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Personal reflections: Jimmy Goh
Lesson from instant noodles
I have visited the same locales in the Philippines over the past four years with elder Chia Eng Chuan and his wife, Marilyn, with different BKC members accompanying us over the years (such as Dr Douglas Chan and Charmaine Lee, and our missionary Rosalind Lee).
For the sake of their safety, let’s call the people of these locales, the K people. Our trips included visits to the homes of students whose education we sponsor, and local leaders in the community. In addition, there are discussions with the leadership and visits to projects that BKC is sponsoring to get progress updates. (The two projects involve the building of community centres in the area.)
During our week-long trips which coincide with the Christmas season, there’s usually a community highlight called a “believers’ gathering”. Families come by with their kids in tow. Each family brings some food. We usually have lots of bananas and a whole mix of local fare. It’s a nice potluck and items come in all sorts of containers.
During one trip I was helping to set the “buffet table” by opening the containers. My eyes fall on a plastic container (much like the one the food stalls use for takeaways).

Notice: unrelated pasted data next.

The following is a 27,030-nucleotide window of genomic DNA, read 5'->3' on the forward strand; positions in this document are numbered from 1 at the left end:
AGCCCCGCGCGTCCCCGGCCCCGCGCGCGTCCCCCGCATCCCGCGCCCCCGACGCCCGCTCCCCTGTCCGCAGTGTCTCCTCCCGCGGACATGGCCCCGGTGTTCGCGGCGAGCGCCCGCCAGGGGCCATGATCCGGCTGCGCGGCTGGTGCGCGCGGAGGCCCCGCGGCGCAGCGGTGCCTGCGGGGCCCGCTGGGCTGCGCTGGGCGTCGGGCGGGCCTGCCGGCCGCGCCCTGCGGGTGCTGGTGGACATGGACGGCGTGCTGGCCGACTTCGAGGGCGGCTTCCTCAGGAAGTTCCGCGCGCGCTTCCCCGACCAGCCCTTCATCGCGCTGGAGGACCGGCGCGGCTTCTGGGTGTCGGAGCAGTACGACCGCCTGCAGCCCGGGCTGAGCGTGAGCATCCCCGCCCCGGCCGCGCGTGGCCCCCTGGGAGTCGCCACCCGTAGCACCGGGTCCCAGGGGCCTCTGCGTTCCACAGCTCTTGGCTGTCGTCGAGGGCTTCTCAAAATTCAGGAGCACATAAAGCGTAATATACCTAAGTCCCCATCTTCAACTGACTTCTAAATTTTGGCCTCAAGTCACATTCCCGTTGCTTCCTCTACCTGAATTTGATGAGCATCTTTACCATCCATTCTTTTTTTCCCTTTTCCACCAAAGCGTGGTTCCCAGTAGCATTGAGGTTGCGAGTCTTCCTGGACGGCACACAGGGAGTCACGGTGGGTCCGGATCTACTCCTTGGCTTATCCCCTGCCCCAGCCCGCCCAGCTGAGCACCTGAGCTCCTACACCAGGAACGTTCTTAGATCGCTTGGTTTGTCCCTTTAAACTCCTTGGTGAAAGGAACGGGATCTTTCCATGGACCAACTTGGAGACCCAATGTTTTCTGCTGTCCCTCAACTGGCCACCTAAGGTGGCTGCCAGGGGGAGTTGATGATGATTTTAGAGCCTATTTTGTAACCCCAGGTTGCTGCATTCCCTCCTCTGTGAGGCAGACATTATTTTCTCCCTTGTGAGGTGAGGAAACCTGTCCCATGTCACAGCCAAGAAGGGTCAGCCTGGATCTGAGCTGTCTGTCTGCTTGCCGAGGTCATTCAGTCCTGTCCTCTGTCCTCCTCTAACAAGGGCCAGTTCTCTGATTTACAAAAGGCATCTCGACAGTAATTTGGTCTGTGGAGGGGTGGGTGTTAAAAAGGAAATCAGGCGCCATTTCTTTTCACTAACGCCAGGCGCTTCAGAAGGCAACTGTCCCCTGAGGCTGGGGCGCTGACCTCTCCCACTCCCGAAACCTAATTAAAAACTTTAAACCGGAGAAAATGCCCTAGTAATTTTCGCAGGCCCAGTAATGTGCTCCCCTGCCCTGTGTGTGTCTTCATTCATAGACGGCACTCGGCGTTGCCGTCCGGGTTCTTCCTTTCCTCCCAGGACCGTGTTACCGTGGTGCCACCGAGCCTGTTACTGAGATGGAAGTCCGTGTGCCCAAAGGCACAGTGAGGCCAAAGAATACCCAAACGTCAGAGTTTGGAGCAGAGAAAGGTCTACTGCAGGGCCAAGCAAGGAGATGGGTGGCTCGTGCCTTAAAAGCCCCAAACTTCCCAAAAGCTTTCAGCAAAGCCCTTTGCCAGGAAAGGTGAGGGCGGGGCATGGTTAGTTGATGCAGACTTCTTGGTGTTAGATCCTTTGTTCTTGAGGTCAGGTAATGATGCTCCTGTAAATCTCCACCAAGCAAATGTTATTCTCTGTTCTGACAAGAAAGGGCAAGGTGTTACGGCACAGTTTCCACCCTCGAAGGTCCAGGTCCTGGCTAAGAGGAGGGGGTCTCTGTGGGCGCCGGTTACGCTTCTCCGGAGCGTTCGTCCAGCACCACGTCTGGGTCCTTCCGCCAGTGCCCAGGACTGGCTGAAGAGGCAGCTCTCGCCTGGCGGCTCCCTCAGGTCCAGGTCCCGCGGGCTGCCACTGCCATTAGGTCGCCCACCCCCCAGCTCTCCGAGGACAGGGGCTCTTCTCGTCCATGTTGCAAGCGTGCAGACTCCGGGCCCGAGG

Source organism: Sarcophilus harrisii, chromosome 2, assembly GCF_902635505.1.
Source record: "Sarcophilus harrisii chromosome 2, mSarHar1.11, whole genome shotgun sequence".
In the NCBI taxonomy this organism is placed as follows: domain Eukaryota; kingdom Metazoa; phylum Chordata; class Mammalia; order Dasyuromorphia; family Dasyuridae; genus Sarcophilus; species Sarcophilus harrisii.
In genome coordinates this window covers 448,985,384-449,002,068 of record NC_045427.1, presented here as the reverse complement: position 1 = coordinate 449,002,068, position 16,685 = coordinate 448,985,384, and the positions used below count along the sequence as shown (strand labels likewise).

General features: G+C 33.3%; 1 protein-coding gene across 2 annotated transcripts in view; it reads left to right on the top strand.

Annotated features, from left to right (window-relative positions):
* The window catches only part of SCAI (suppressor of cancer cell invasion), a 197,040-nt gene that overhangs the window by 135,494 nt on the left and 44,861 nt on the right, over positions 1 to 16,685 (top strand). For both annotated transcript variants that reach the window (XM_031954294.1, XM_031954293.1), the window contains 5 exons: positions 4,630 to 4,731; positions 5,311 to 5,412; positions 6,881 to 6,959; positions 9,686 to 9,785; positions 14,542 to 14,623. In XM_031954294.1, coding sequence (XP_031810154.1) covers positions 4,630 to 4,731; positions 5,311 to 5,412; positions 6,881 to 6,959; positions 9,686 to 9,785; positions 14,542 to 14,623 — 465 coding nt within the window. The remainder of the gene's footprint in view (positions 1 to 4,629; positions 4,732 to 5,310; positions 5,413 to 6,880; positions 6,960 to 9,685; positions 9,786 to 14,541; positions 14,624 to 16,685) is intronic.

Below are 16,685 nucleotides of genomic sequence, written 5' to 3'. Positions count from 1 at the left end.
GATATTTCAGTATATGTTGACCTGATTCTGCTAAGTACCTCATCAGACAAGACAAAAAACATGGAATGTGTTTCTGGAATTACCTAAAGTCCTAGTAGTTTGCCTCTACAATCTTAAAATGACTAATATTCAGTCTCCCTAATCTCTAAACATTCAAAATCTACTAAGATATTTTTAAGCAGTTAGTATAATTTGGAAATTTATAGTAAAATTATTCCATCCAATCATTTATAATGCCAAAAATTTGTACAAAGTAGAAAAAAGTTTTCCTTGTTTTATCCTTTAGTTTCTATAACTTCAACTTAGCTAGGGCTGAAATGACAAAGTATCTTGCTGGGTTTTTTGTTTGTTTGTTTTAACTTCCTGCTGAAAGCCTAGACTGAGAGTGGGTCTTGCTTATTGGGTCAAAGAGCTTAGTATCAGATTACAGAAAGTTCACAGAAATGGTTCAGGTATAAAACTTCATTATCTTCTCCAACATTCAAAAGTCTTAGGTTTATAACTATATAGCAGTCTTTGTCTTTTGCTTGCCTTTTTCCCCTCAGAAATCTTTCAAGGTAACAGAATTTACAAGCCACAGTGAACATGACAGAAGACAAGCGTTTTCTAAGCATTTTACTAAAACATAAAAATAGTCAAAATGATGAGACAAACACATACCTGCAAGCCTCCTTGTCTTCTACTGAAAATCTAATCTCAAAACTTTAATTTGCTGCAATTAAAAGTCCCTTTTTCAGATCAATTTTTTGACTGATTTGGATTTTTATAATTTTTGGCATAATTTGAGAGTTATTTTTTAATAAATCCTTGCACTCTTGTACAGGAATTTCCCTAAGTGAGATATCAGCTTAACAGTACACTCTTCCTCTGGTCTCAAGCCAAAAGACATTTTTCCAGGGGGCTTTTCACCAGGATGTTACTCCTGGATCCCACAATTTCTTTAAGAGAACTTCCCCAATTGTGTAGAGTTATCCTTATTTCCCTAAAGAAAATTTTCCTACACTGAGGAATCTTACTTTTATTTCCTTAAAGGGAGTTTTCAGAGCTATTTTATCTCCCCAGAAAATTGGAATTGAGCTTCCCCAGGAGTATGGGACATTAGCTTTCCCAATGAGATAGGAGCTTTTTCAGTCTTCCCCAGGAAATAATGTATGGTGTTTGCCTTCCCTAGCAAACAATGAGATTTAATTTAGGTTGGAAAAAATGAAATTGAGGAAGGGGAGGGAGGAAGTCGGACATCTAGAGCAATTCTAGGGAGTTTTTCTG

I stand still for one brief moment: inside is a portion of instant noodles, without the seasoning. This contribution sits in the midst of an array of other “nicer” foods.
I sample the texture of the noodle, thinking of the family who gave despite having little. Their joy was not interrupted because they showed up with their humble “dish”.
It is a beautiful lesson. Thoughts of the humble instant noodle accompany me through much of the trip as a reminder of the possible harsh realities of life beyond our shores.
About the K people
For their protection, we are not able to disclose information about the K people. If you wish to join us on a future mission trip, please contact elder Chia Eng Chuan.
Personal reflections: Erlina Chia and Sharon Rodrigues
‘Why do you love me?’
It was my second trip to Siliguri in 2011. And the words from an 11-year-old, who should have known joy, play and carefree laughter, hit me. “Why do you love me when my own parents don’t even love me and care for me?”, she asks.
Truly, all they yearn for is to feel loved and safe, to have food and shelter, and an opportunity to study.
The experience of safety, love and care should be something all children have a right to, but these girls don’t.
Instead, abuse, prostitution, rape, poverty and death are situations the girls have become all too familiar with.
Despite their hardships, they remain steadfast in their faith.
“You say I am loved when I can’t feel a thing, You say I am strong when I think I am weak… And when I don’t belong, You say I am Yours…” (Lyrics from the girls’ favourite song, You Say.)
It has been such a privilege and joy — sometimes, heartache too — to journey with these girls, who have become my ‘other family’ over the past 10 years of seeing them grow.